Behind the scenes
Harmon and Matlin first met each other several years ago, during a Life magazine photo session commemorating Paramount’s 75th anniversary. ”I walked in and said, ‘Oooh, there’s Mark Harmon,”’ says Matlin. ”Oh my God, he is so handsome. No one knew me. And I’m thinking, he’s single — at the time — sexy, handsome, and we hit it off. I’m very lucky to work with someone I like.” In fact, NBC is expecting the chemistry between Matlin and Harmon to play a major role in Reasonable Doubts. ”It’s a cop and a lawyer, which sounds limited, but we think this one is different,” says NBC Entertainment president Warren Littlefield. ”It’s driven by the characters’ relationship, not situations.” So will Harmon and Matlin become lovers? ”No, no,” says series creator Robert Singer (Midnight Caller). ”They can trust each other, and that’s the basis of the relationship. It’s not a sexual love thing.” Yet.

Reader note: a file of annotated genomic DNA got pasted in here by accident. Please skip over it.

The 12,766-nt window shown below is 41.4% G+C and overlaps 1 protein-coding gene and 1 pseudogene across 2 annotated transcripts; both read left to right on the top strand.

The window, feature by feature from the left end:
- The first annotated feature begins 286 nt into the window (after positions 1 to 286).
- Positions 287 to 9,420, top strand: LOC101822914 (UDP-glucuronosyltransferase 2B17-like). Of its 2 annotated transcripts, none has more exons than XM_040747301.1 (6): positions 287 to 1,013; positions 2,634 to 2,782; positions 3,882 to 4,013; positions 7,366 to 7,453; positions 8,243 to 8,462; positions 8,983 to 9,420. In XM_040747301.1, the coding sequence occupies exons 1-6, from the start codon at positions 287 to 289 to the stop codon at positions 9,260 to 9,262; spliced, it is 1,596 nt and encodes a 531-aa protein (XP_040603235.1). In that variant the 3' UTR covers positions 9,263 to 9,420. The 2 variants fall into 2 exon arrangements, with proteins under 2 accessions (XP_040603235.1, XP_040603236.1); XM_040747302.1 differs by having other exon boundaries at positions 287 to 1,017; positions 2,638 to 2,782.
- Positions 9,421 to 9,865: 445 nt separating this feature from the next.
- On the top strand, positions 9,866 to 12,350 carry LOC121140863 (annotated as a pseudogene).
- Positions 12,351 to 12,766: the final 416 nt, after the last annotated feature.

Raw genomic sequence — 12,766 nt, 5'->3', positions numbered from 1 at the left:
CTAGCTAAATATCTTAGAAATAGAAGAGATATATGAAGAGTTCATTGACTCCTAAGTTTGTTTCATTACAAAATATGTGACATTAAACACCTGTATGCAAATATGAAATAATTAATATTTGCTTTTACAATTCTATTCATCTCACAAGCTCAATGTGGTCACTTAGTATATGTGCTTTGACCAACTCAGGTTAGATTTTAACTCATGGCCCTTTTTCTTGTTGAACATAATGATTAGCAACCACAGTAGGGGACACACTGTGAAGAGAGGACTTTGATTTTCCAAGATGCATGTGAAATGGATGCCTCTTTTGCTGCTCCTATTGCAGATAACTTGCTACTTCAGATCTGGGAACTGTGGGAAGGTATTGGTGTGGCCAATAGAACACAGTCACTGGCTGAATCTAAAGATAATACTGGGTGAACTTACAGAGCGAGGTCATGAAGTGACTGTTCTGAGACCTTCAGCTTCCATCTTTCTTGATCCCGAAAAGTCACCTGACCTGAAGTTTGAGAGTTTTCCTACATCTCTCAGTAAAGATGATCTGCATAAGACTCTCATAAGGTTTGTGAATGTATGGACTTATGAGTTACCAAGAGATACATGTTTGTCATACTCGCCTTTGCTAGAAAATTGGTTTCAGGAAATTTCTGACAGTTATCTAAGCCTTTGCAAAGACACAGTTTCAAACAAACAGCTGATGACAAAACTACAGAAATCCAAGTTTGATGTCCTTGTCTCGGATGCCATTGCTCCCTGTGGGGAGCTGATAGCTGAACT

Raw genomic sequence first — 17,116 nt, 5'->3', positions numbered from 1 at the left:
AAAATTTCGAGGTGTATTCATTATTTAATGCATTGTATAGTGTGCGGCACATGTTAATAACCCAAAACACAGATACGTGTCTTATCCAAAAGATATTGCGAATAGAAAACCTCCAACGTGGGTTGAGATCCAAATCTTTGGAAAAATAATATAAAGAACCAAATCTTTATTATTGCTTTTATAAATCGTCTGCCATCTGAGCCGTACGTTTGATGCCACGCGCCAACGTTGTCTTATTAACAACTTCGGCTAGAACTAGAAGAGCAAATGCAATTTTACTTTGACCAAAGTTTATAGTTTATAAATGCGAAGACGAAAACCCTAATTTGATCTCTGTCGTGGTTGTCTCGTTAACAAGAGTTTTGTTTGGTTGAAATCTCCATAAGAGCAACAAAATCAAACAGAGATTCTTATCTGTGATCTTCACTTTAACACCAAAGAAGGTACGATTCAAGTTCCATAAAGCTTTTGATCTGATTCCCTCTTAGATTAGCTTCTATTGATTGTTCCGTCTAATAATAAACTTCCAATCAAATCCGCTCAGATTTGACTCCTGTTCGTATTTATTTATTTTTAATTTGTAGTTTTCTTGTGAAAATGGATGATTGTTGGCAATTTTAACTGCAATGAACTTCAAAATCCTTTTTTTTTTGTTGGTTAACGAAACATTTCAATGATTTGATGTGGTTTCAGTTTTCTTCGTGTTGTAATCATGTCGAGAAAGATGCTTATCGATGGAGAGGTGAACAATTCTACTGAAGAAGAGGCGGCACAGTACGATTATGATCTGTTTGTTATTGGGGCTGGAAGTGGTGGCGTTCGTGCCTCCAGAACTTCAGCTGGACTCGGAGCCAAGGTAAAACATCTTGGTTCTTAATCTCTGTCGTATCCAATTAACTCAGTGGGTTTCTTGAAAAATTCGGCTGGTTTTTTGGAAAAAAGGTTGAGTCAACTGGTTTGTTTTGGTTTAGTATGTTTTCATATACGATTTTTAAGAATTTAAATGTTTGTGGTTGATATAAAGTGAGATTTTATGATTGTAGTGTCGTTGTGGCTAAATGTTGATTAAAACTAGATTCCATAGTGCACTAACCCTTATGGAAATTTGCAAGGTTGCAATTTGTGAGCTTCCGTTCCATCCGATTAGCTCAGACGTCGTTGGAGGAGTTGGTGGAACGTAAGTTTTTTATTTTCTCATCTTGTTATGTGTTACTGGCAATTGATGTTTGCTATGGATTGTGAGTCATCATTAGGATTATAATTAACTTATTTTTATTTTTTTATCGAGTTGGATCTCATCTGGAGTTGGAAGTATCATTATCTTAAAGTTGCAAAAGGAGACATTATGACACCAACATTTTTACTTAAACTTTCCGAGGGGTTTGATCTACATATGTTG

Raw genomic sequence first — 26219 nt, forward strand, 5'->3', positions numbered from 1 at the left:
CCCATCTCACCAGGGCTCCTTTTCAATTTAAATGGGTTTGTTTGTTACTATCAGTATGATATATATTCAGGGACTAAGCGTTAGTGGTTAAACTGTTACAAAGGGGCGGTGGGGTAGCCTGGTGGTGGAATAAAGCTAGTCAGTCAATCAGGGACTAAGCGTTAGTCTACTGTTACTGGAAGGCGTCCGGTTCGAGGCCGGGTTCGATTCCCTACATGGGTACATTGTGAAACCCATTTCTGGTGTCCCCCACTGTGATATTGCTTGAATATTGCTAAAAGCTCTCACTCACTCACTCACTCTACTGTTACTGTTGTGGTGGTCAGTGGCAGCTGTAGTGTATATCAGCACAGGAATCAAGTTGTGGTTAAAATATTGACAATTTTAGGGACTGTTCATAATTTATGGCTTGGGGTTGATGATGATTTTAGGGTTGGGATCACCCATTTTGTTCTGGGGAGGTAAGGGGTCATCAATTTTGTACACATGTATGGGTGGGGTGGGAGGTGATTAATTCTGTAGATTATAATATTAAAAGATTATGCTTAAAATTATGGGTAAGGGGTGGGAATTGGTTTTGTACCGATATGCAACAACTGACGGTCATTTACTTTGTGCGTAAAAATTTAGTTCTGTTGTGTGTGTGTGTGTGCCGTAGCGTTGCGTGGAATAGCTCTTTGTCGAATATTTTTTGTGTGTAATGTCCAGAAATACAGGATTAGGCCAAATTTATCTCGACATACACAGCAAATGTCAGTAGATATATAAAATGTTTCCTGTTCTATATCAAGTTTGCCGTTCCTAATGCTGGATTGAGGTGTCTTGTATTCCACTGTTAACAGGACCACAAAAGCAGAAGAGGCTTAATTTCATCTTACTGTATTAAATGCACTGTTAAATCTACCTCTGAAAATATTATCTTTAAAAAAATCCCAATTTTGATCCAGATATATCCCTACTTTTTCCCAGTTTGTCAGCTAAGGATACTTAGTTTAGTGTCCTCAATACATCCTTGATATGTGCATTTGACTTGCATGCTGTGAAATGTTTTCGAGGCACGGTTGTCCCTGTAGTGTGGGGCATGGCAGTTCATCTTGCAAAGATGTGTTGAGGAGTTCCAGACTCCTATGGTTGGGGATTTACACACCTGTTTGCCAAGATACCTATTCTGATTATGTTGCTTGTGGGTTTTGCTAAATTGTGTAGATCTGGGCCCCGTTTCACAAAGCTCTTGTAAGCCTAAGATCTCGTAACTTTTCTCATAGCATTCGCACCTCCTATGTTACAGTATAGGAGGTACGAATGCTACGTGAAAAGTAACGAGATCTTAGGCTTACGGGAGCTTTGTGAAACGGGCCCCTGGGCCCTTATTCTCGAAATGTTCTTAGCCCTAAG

Chance of survival
Curiosity should insure a big audience initially, but since Miami Vice was canceled, NBC’s track record with Friday-night crime dramas has been dismal. Up against ABC’s 20/20, Reasonable Doubts will have to place at least a strong second.

Palace Guard
Here’s counterprogramming for you: Palace Guard has essentially the same setup as Reasonable Doubts. In this one, D.W. Moffett (Black Widow) and Marcy Walker (Santa Barbara) are teamed to provide security for an international chain of luxury hotels. He’s a former thief, she’s a former B-movie queen; at first they hate each other, but…you know. Moffett relies far too frequently on a smirk that won’t quit, but Walker does a good job of transforming her afternoon-soap vulnerability into prime-time assertiveness without seeming merely prim. And don’t worry, Santa Barbara fans — Walker’s trademark thick blond hair is intact, and it still falls sultrily across her left eye with remarkable precision every time she turns her head.